In a few of her excellent posts, Moira, at Clothes in Books, has mentioned something very interesting that happens in some classic and Golden Age novels: wandering around at night. And she has a well-taken point. In several novel, you find characters getting up and ‘going for a glass of water,’ or ‘getting a book I’d forgotten,’ or ‘going outside for a breath of air.’
With so many characters up and around at night, it’s easy to see how they can all become suspects when there’s a murder. Moira’s comments about this have gotten me thinking about the ‘wandering round at night’ phenomenon. It does happen in the genre. Here are a few examples; I know you’ll think of more.
In Mary Roberts Rinehart’s The Circular Staircase, we meet Rachel Innes. She’s a practical, no-nonsense type of person who’s decided to take a summer holiday at a large country house she has rented, called Sunnyside. With her will be her grown nephew, Halsey, and his sister, Gertrude, whom she’s raised since their father died when they were little children. Also in the group is the family maid Liddy Allen. It’s not long before some strange things begin to happen. There are weird noises, and the shadow of someone who may be lurking near the house. Other strange things happen, too. Then, one night, a shot is heard. Everyone rushes to the card room to find the body of Arnold Anderson, son of the owner of Sunnyside. The police are called in, and, of course, begin their investigation. That’s when we find that nearly everyone has been up doing something. In fact, both Halsey and Gertrude become suspects on that count. It turns out that the strange events at the house, and Anderson’s murder, are all connected.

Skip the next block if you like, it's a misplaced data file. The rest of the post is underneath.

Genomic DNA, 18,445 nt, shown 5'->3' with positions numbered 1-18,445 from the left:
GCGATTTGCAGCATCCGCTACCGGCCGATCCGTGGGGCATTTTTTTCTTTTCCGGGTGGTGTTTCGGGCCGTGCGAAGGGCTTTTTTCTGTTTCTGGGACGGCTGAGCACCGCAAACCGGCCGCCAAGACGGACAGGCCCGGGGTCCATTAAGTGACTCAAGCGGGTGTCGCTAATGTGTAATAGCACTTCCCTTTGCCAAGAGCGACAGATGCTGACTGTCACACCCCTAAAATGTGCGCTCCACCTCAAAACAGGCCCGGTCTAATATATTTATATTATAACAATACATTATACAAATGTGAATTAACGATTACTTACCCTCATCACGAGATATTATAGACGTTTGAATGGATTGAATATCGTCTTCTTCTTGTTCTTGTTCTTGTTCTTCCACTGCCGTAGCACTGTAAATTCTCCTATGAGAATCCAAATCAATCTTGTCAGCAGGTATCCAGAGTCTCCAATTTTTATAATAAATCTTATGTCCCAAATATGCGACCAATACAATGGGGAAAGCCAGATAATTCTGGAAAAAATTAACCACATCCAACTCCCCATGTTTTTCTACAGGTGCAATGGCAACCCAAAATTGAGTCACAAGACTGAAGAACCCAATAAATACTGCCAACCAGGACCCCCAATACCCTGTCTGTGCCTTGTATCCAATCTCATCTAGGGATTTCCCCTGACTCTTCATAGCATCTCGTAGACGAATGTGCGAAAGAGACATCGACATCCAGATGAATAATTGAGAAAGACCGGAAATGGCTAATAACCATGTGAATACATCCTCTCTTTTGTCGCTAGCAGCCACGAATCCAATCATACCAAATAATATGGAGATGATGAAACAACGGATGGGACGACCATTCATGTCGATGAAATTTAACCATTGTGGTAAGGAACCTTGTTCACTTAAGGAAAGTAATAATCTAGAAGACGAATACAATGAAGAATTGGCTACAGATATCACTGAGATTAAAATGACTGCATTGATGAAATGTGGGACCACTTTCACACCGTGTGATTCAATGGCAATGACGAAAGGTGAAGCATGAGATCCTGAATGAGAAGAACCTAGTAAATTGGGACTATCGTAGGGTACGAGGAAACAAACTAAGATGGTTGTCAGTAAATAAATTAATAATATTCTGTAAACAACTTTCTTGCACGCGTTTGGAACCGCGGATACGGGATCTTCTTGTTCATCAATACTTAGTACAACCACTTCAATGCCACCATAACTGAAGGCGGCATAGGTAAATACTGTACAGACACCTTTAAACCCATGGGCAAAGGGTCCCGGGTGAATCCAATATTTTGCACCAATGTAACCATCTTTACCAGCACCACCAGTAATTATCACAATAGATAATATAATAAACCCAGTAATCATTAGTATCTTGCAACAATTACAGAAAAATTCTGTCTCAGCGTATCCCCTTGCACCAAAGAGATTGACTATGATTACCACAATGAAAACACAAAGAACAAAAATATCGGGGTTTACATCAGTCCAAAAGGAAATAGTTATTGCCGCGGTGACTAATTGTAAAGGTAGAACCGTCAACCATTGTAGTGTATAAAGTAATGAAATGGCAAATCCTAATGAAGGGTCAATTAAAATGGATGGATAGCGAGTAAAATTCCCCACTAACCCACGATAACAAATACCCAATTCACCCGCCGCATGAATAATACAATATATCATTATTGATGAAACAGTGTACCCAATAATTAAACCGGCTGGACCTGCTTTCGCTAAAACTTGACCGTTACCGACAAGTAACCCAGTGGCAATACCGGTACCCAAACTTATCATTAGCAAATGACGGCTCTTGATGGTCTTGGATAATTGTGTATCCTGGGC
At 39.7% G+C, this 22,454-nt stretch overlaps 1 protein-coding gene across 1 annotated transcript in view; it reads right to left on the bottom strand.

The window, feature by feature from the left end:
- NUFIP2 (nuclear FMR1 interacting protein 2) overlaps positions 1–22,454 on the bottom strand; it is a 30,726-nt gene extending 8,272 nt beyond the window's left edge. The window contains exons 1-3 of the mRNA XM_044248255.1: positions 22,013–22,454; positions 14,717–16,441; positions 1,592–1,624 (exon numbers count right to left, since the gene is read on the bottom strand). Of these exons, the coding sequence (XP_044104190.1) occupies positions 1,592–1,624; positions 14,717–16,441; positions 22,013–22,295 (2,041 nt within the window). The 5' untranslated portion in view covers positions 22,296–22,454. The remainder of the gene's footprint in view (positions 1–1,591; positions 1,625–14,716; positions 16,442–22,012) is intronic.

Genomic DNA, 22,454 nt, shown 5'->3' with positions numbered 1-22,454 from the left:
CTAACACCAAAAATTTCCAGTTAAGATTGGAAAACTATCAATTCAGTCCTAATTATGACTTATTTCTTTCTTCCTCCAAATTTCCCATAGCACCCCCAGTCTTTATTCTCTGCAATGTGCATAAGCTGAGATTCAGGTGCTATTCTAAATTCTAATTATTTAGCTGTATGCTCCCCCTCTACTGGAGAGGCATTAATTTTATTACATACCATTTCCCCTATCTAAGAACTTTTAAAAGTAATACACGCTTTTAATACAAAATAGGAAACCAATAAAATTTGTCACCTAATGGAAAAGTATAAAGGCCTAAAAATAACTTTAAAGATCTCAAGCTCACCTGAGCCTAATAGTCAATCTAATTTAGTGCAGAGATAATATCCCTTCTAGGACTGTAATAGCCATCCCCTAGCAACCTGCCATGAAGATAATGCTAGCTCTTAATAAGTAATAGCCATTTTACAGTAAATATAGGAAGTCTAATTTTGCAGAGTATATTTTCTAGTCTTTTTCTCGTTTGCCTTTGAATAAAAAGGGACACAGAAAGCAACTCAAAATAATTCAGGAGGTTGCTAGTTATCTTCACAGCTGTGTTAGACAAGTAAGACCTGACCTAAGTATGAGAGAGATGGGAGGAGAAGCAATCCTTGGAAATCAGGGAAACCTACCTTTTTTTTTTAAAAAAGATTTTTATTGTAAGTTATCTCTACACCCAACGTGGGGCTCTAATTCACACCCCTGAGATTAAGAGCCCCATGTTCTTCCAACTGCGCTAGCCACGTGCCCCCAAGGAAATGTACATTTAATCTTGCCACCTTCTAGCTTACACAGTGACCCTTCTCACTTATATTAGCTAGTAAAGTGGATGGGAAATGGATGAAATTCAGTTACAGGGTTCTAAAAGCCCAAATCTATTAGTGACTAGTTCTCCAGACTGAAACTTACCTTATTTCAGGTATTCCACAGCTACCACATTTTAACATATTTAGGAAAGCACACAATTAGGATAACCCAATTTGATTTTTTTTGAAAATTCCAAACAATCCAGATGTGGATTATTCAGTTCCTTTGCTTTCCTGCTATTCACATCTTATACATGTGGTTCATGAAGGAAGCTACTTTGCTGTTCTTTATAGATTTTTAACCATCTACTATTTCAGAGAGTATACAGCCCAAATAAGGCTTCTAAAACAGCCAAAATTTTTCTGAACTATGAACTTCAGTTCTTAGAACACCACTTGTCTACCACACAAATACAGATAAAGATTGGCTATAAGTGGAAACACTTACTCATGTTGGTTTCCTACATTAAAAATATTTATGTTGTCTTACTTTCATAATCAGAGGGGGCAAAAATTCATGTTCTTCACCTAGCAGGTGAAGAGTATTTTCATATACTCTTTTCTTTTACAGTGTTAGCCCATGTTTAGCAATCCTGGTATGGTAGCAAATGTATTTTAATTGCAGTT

Dorothy L. Sayers’ Clouds of Witness involves some odd wandering round at night. In it, Lord Peter Wimsey’s brother, Gerald, Duke of Denver, takes a shooting lodge in Yorkshire. Naturally, his family members, including his sister, Mary, and her fiancé, Captain Denis Cathcart, visit the lodge. Very late one night during one such visit, Cathcart is found shot outside the conservatory. The Duke of Denver becomes a prime suspect, and Mary comes in for her share of suspicion, too. Both were up and out late at night with no really plausible explanation for what they were doing. And they aren’t the only ones, This confuses the investigation, but Lord Peter and his friend, Inspector Parker, find the right clues, and discover the truth about Cathcart’s death.
Several of Agatha Christie’s stories involve people wandering around – or at least being up – at night. I’ll just give one example. In Death on the Nile, Hercule Poirot takes a cruise of the Nile. On the second night, a newlywed bride, Linnet Ridgeway Doyle, is shot. The most likely suspect is her former friend, Jacqueline de Bellefort. But it’s soon shown that she could not have committed the murder. So, Poirot and Colonel Race, who’s also on the cruise, have to look elsewhere for the killer. They soon find that several of the passengers were up that night, in different places on the boat. They all have different reasons for not being asleep, and part of Poirot’s task is to sift through everyone’s explanations to work out who was where at the time of the murder.